By Lauren Schroeder and Austin Sanchez | firstname.lastname@example.org
On Jan. 31, the City of St. Augustine held a community resilience workshop to address the issues surrounding sea level rise and the impact it will have on the culture and heritage of the city.
Public officials, business and property owners and community members flooded the workshop to strategize against the issue.
They discussed FEMA standards for flood mitigation and how the community can best plan and prepare for future flooding .
The first step of the workshop was to determine which historical landmarks will contribute to the future of the community and how we can best preserve them. It also focused on how these landmarks affect local economy and tourism.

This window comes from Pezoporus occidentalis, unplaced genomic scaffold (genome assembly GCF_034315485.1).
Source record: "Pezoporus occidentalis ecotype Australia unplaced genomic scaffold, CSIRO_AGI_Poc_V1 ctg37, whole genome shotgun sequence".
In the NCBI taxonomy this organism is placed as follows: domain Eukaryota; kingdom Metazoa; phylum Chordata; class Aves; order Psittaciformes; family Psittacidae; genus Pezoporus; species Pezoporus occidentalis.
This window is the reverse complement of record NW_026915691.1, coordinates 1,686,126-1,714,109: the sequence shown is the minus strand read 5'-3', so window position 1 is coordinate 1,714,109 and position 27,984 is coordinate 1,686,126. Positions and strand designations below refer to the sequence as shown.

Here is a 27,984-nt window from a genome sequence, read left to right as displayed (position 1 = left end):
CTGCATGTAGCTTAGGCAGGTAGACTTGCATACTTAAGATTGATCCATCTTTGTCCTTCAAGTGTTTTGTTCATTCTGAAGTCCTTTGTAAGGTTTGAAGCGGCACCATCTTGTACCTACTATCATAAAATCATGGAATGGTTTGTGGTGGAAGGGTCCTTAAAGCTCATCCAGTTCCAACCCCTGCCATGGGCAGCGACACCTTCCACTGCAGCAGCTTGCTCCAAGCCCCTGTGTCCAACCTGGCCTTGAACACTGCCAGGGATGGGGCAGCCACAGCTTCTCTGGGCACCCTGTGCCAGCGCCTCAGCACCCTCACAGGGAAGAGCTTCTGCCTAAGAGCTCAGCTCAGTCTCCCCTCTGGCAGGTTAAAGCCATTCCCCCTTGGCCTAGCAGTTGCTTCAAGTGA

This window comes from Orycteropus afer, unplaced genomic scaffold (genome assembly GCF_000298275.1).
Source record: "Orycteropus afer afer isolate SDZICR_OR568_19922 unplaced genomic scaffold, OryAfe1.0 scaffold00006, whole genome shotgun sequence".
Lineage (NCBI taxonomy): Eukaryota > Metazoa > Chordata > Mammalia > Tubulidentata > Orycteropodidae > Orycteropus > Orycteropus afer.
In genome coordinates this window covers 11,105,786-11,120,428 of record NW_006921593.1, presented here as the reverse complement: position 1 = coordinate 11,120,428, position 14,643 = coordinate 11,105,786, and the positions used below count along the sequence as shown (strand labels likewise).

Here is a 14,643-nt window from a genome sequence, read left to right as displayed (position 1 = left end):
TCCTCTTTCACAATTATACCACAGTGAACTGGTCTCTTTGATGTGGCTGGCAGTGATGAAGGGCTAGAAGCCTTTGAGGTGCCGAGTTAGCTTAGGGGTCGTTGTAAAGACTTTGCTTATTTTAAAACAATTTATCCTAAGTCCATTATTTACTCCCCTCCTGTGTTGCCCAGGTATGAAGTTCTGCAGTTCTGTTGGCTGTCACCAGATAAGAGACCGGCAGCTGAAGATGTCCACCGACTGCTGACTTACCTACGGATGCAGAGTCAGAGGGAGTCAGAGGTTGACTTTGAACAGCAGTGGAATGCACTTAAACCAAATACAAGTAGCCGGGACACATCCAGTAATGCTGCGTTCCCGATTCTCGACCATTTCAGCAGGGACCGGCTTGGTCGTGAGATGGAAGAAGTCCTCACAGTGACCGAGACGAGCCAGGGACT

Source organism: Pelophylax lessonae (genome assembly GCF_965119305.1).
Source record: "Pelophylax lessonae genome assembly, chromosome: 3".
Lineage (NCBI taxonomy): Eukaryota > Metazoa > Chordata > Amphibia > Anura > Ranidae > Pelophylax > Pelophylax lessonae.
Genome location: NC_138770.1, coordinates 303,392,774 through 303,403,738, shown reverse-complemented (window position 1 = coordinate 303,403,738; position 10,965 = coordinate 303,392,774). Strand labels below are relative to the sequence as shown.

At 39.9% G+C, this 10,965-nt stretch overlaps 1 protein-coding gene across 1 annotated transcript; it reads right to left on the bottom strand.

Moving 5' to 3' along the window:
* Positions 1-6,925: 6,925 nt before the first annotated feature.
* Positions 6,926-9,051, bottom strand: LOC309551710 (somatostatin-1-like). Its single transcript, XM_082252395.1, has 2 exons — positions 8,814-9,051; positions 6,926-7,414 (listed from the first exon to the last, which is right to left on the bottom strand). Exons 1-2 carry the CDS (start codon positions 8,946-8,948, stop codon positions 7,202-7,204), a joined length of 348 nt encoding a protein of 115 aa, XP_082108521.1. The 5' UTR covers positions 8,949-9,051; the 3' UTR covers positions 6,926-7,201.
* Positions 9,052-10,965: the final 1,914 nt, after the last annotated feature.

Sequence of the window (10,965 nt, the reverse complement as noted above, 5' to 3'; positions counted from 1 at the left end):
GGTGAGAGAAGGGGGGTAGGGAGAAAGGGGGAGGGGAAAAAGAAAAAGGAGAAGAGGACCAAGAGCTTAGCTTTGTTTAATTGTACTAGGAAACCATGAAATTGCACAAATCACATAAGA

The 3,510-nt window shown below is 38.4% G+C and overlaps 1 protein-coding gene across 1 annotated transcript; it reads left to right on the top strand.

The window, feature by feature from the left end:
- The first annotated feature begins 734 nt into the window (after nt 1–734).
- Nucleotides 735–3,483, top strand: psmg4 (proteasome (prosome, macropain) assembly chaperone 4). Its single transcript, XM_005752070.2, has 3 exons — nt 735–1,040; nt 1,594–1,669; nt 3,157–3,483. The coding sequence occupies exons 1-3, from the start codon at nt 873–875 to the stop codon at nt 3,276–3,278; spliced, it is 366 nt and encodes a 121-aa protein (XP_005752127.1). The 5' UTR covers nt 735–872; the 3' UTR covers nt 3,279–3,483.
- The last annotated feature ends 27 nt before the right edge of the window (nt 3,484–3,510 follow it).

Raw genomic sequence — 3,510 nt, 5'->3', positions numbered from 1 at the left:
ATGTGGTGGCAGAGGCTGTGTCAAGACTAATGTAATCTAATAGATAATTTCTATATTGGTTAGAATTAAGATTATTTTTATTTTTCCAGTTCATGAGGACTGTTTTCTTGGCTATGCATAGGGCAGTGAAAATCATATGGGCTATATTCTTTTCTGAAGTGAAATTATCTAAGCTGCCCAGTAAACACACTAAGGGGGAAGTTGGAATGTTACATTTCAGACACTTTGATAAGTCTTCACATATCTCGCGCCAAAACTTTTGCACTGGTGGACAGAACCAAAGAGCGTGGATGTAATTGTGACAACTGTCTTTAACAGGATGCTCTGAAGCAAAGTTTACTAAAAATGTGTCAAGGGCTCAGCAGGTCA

Following the workshop was a community enrichment program, hosted at Flagler College that touched on cultural resilience and contemporary America. The program was led by Marcus King, advisory board member at the Center for Climate and Security and Elizabeth Andrews, director of the Virginia Coastal Policy Center.
The program addressed policy challenges regarding transportation and drainage, historic preservation alternatives, how policy makers interface with the issues, what needs to be implemented in order to make a difference.
Due to the historical significance of St. Augustine, the city has been nominated for the national conference, Keeping History Above Water. The conference will take place in St. Augustine from May 5-8, 2019. The results from the workshop will also be presented at the conference.